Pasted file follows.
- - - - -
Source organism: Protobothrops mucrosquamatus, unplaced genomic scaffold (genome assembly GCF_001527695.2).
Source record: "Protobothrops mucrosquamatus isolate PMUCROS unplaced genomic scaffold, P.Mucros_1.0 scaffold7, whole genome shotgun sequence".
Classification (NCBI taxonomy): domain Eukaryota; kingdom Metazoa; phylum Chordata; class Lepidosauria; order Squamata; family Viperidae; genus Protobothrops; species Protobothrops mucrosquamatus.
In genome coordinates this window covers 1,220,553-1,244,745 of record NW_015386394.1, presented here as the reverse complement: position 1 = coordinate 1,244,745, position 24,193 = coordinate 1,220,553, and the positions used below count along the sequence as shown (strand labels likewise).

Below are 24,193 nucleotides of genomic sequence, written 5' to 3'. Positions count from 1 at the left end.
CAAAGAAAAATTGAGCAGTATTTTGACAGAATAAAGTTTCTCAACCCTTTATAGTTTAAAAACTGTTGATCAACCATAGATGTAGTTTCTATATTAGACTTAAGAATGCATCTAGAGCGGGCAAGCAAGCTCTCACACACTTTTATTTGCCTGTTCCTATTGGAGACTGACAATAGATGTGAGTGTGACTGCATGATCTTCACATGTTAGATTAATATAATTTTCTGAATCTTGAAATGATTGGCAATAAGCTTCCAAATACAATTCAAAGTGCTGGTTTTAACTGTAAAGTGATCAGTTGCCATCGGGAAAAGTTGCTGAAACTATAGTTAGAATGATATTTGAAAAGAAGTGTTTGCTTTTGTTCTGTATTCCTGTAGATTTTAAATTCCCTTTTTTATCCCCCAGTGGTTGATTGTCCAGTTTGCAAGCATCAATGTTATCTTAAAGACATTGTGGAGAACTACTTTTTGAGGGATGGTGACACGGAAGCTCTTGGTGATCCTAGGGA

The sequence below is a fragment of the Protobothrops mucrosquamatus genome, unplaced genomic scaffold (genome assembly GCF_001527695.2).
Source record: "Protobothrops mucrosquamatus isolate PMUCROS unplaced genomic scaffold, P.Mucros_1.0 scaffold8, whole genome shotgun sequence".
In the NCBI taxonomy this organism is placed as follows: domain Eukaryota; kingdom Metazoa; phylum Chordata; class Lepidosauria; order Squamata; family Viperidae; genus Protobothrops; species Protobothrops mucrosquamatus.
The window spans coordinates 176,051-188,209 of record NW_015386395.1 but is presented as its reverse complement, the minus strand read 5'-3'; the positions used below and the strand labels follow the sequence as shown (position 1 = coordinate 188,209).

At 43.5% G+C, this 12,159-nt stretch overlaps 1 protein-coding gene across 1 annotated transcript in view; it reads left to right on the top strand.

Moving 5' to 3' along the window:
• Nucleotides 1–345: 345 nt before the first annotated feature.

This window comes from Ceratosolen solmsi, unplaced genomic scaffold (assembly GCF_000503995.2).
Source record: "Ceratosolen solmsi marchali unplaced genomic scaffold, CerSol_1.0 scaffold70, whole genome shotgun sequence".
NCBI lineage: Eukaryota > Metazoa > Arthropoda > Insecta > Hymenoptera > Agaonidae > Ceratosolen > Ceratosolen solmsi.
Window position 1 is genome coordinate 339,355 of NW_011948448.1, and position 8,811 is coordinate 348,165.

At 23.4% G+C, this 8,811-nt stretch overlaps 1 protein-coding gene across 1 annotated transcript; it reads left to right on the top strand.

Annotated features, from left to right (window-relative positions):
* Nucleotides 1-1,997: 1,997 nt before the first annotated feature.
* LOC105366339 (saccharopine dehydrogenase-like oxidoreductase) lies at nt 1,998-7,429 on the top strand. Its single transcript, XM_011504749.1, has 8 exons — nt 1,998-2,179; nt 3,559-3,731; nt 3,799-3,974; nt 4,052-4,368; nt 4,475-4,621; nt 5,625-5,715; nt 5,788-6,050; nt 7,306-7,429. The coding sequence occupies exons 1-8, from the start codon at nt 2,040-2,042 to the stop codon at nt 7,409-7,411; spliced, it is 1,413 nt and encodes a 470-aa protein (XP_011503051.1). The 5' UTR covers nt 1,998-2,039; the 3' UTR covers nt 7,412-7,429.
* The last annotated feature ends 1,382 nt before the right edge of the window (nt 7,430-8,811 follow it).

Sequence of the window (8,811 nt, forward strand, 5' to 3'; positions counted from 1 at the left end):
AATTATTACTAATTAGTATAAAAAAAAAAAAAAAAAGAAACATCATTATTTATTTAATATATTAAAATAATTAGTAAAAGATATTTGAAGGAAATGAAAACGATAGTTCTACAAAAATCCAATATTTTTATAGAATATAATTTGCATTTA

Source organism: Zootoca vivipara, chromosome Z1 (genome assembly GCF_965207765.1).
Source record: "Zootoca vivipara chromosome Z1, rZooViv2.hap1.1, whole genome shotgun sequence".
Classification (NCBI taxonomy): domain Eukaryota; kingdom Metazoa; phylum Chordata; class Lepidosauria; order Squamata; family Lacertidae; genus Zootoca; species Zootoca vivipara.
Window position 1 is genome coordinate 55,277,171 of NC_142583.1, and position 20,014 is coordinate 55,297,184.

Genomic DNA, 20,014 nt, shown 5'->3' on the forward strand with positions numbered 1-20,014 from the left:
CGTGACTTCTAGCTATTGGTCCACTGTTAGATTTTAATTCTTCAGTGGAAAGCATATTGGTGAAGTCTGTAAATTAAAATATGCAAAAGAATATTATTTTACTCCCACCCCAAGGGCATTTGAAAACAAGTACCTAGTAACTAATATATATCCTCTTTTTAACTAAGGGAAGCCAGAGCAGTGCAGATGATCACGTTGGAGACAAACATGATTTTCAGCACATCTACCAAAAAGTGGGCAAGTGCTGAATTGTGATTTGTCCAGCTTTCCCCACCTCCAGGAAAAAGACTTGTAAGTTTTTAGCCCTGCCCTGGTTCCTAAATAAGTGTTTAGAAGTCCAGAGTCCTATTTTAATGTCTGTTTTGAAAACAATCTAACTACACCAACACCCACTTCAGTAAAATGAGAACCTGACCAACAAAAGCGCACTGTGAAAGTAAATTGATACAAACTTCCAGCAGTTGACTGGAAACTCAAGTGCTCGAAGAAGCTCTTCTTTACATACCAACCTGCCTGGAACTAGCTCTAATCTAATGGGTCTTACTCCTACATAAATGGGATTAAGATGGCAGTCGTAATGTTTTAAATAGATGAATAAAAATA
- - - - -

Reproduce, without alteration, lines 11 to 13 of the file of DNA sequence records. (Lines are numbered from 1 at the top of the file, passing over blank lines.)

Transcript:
At 43.5% G+C, this 12,159-nt stretch overlaps 1 protein-coding gene across 1 annotated transcript in view; it reads left to right on the top strand.

Moving 5' to 3' along the window:
• Nucleotides 1–345: 345 nt before the first annotated feature.